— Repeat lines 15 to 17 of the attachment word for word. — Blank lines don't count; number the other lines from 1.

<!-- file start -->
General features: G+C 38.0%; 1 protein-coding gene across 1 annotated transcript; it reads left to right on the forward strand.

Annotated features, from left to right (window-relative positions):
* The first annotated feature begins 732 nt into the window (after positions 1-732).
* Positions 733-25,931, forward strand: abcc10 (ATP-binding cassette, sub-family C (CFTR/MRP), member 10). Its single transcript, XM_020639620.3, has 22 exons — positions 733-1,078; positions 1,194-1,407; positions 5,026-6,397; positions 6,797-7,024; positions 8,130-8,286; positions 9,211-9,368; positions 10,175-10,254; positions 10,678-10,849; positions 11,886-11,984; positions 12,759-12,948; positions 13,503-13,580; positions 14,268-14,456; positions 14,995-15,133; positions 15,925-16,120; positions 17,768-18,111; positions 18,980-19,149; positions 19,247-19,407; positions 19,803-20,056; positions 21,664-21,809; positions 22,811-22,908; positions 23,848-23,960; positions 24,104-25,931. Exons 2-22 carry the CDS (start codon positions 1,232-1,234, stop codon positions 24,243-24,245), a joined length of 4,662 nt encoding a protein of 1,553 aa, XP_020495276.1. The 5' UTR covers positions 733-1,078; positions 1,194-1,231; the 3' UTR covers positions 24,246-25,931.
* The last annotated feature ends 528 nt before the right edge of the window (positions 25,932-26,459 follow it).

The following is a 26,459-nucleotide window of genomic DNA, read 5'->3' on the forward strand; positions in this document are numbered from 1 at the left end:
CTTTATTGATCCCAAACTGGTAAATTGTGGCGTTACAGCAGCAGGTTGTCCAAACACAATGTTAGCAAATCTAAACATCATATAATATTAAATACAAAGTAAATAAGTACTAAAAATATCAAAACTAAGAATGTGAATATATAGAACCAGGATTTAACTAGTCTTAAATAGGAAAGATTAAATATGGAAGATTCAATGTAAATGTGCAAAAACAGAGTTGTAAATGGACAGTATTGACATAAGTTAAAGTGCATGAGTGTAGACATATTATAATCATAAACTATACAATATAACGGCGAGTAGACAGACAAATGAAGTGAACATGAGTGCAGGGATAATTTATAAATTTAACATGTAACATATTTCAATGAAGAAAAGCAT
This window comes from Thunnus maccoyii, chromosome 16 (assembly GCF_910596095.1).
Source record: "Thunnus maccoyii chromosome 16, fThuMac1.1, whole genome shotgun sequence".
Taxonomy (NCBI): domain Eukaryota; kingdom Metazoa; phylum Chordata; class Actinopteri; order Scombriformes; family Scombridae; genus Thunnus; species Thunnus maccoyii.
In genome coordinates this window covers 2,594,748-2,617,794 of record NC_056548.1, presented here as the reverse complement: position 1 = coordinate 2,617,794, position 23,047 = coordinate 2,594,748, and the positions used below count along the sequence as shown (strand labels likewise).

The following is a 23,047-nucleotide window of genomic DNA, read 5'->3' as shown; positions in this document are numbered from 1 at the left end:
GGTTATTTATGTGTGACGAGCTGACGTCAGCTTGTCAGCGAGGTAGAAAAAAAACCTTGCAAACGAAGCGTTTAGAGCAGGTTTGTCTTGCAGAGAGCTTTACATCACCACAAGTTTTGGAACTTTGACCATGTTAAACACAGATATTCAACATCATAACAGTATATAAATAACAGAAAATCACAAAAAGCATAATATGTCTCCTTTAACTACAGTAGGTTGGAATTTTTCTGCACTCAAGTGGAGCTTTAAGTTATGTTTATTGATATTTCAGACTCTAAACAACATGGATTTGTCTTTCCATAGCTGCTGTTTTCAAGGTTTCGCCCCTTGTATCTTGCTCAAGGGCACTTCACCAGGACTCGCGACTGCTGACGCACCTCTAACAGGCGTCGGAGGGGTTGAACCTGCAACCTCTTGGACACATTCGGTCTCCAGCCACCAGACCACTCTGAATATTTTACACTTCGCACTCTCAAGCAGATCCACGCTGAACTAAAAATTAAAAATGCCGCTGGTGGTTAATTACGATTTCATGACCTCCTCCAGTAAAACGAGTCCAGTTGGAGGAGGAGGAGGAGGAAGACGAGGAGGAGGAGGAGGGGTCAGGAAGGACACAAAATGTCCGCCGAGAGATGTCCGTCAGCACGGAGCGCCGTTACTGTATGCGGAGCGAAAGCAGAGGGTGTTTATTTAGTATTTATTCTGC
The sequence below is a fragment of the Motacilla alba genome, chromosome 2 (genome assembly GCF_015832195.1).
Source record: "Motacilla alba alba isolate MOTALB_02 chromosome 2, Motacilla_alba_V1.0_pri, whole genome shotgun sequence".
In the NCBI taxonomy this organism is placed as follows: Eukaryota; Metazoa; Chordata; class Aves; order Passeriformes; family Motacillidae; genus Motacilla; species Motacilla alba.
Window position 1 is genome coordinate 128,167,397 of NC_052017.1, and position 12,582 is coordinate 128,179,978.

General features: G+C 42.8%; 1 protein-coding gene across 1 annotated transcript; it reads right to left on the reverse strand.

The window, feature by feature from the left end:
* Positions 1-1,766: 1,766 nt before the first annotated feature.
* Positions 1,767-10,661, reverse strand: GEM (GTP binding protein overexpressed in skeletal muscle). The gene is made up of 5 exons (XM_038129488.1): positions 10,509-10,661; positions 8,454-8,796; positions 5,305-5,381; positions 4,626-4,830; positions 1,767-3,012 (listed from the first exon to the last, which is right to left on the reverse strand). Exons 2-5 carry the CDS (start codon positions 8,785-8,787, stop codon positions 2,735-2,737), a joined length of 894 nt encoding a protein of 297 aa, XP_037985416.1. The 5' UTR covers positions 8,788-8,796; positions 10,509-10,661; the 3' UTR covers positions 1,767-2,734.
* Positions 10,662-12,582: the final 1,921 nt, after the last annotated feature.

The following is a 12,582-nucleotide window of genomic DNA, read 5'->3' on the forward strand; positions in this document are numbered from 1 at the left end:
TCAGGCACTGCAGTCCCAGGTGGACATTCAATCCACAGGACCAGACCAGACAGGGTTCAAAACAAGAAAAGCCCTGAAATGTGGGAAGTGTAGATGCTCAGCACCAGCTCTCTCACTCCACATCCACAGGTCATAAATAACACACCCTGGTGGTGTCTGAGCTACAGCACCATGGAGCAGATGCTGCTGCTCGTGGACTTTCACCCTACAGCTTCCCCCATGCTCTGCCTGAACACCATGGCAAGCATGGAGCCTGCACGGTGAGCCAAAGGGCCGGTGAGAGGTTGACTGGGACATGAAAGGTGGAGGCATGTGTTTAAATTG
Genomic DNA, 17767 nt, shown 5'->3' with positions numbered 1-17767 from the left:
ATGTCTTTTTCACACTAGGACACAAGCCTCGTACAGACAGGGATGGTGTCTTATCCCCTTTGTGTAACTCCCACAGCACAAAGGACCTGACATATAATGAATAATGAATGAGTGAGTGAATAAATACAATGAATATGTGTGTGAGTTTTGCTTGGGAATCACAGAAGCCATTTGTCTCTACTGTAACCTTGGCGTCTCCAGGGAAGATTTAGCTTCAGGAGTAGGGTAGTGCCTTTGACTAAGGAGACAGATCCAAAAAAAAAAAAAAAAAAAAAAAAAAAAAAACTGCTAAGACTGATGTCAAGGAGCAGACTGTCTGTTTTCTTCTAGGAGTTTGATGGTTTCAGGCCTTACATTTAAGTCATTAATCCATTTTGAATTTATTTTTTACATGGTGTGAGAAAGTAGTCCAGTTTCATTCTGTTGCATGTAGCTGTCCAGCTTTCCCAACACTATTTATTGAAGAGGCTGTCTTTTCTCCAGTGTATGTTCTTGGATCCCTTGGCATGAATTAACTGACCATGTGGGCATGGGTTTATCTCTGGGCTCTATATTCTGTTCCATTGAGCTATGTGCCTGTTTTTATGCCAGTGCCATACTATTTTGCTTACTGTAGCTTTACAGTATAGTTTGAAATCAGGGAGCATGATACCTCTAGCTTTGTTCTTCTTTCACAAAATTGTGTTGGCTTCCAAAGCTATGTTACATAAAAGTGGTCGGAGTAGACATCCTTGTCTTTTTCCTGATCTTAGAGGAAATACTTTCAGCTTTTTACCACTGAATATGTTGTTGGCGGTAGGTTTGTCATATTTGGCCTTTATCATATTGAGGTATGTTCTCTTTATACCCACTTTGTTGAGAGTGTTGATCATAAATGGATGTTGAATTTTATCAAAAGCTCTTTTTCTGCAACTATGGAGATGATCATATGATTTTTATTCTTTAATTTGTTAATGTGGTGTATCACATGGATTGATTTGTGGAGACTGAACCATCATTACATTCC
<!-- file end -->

Source record: "Motacilla alba alba isolate MOTALB_02 chromosome 2, Motacilla_alba_V1.0_pri, whole genome shotgun sequence".
In the NCBI taxonomy this organism is placed as follows: Eukaryota; Metazoa; Chordata; class Aves; order Passeriformes; family Motacillidae; genus Motacilla; species Motacilla alba.
Window position 1 is genome coordinate 128,167,397 of NC_052017.1, and position 12,582 is coordinate 128,179,978.